America’s gymnastics, an endless scandal

The late USA women's gymnastics team coach John Geddert in London 2012.

If Simone Biles, the world’s great star, had a daughter who wanted to train on the artistic gymnastics team in the United States, she would be banned. The most awarded gymnast in history argued two weeks ago on the program 60 minutes (CBS) that she does not feel comfortable enough with her country’s federation “because they have not taken responsibility for their actions.” “And they have not assured us that it will never happen again,” added the Olympic champion and five-time world champion in connection with the biggest scandal in American sports, that of the sexual abuse of doctor Larry Nassar. That hostile climate deepened this week when John Geddert, coach of the London 2012 Olympic team, was charged with human trafficking and sexually assaulting a teenage girl, and a few hours later, he committed suicide.

It is complex to determine when the debacle of the American Gymnastics Federation (USAG) begins. It may be at the end of 2016, when the newspaper Indianapolis Star dropped the bomb that at least 368 girl gymnasts suffered sexual abuse in the last two decades by coaches and that the federation had ignored dozens of complaints. Or the day after the publication, when Rachael Denhollander called a reporter to tell him that she was not the victim of a coach when she was a minor, but of the doctor of the federation’s Olympic team, Larry Nassar.

The former doctor is serving a de facto life sentence after pleading guilty to possession of child pornography and sexual abuse of at least 265 minors and young women. Among his victims are Biles, but also Jordyn Wieber (Geddert’s best gymnast, world champion in 2011 and team gold in London 2012), Aly Raisman (member of that Olympic squad and Olympic runner-up four years later in Rio 2016) and so many others.

The American federation has had four presidents in less than four years. The last long-winded one was Steve Penny, charged in October 2018 with falsifying and destroying evidence in the Nassar case. As soon as the scandal was uncovered with the Star report, the then executive director affirmed: “As a father, there is nothing that matters more to me than the health and protection of the little ones.” In June 2015 Maggie Nichols, one of the best gymnasts in the country, had told her coach that Nassar had abused her. She forwarded the complaint to Penny, who instead of immediately alerting authorities, as required by law, took five weeks to report it to the FBI. John Manly, a lawyer for several victims, maintained that more than 50 girls were abused during that time by Nassar, who also committed the crimes at his work at the University of Michigan.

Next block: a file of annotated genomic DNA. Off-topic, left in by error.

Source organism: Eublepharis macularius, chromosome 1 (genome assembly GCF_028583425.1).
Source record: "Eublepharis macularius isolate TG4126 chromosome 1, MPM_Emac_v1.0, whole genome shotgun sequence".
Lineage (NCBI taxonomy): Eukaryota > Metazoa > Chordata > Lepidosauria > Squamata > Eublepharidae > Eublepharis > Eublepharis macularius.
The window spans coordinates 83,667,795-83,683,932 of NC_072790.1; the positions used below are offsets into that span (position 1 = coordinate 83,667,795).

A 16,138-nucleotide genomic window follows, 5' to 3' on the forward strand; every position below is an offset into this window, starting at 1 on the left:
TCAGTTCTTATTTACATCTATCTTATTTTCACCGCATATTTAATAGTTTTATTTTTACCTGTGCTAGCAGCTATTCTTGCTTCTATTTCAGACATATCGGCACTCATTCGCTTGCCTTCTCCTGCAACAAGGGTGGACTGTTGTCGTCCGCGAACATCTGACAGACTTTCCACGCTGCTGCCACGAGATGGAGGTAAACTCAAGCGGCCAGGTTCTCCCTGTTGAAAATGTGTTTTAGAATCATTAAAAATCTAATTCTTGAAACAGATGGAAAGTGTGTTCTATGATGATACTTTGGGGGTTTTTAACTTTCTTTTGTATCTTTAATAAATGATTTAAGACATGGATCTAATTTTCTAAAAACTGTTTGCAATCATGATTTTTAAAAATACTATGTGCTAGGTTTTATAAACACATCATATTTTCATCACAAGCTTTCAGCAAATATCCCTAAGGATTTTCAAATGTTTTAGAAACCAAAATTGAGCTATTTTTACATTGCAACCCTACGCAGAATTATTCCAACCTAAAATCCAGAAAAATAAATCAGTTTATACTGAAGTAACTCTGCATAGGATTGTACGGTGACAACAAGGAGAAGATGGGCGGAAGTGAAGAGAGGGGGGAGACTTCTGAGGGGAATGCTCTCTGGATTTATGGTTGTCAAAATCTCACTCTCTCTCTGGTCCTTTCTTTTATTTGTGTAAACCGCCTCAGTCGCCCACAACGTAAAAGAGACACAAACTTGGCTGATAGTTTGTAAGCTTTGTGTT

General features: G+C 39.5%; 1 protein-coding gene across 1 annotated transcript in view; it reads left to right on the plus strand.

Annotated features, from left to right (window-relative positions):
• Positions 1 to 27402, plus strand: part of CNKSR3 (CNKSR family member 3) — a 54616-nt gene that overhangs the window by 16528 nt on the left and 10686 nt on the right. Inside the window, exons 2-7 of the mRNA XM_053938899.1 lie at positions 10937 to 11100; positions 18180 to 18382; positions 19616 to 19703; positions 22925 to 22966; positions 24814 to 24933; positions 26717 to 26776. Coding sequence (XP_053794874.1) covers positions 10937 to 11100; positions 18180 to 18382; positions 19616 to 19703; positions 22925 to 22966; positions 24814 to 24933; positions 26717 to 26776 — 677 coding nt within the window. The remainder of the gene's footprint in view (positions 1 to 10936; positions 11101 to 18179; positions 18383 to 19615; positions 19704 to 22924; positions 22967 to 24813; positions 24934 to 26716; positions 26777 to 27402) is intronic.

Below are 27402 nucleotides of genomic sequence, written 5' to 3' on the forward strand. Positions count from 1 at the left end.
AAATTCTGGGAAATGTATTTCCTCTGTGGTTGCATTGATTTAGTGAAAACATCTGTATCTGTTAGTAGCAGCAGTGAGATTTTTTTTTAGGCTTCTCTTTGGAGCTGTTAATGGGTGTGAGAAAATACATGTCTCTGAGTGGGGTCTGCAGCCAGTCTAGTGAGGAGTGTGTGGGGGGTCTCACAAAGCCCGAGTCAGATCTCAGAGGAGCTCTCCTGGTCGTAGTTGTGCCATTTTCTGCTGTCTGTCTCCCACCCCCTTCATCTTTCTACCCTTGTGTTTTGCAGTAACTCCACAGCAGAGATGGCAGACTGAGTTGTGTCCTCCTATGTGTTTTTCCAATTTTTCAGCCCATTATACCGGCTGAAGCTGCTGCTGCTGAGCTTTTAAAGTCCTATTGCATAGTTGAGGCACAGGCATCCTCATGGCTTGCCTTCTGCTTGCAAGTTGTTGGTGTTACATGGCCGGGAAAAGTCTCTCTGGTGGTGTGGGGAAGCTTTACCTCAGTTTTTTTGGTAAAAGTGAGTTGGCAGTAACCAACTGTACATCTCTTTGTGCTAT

Almost two and a half years have passed since the scandal broke, and the responsibilities of those who allowed a culture of abuse to develop are limited to a shower of resignations from senior officials and the conviction of Nassar. The Justice Department has yet to release any findings from the investigations into the Gymnastics Federation and the FBI’s handling of the case. Investigators interviewed the athletes and their parents between August and October 2018. Merrick Garland, appointed by President Joe Biden as attorney general, assured the Senate on Monday that, if confirmed, he will advocate for the result of the investigation.

A 2019 congressional report concluded that the USAG, the University of Michigan, the US Olympic Committee and the FBI were slow to react, allowing Nassar to continue to see patients while they investigated. In May 2018 the university reached an agreement for 414 million euros to compensate 332 victims of Nassar. For its part, the federation faces lawsuits filed by more than 300 survivors accusing it of failing to protect them from Nassar, including Olympians, who last year rejected a $ 178 million deal. “It is not only unworkable, it is inconceivable,” attorney John Manly said at the time. The USAG filed for bankruptcy in 2018.

The case, and the documentaries that were inspired by it, have encouraged gymnasts from other countries to denounce physical and mental abuse and an unhealthy and harmful work culture for athletes who in many cases are minors. In the UK, a group of retired gymnasts has announced that they are considering suing their country’s federation.

Geddert had been charged by the Michigan District Attorney with 24 crimes related to human trafficking, forced labor and sexual assault. The 63-year-old former coach was scheduled to turn himself in at 2:15 p.m. last Thursday to Eaton County (Michigan) authorities to be processed that same afternoon in court. However, at 3:24 p.m. police found his lifeless body in a rest area on the Clinton County interstate highway.

“Without Geddert there would not have been a Nassar,” said attorney Sarah Klein, a survivor of both. “John was a horrible verbal and physical abuser, he broke our spirits, our minds, and Larry rearmed us. It was the perfect combination, “he told Mid Michigan-NOW after hearing the news of the suicide.

“The bravery of Geddert’s many victims will forever remain blazing in contrast to their cowardice,” Klein said. Geddert’s death left an army of women thirsty for justice that continues to fight the ghosts of abuse. Meanwhile, the authorities, once again, are slow. And they no longer dream of being gymnasts, but that their daughters do not want to be.

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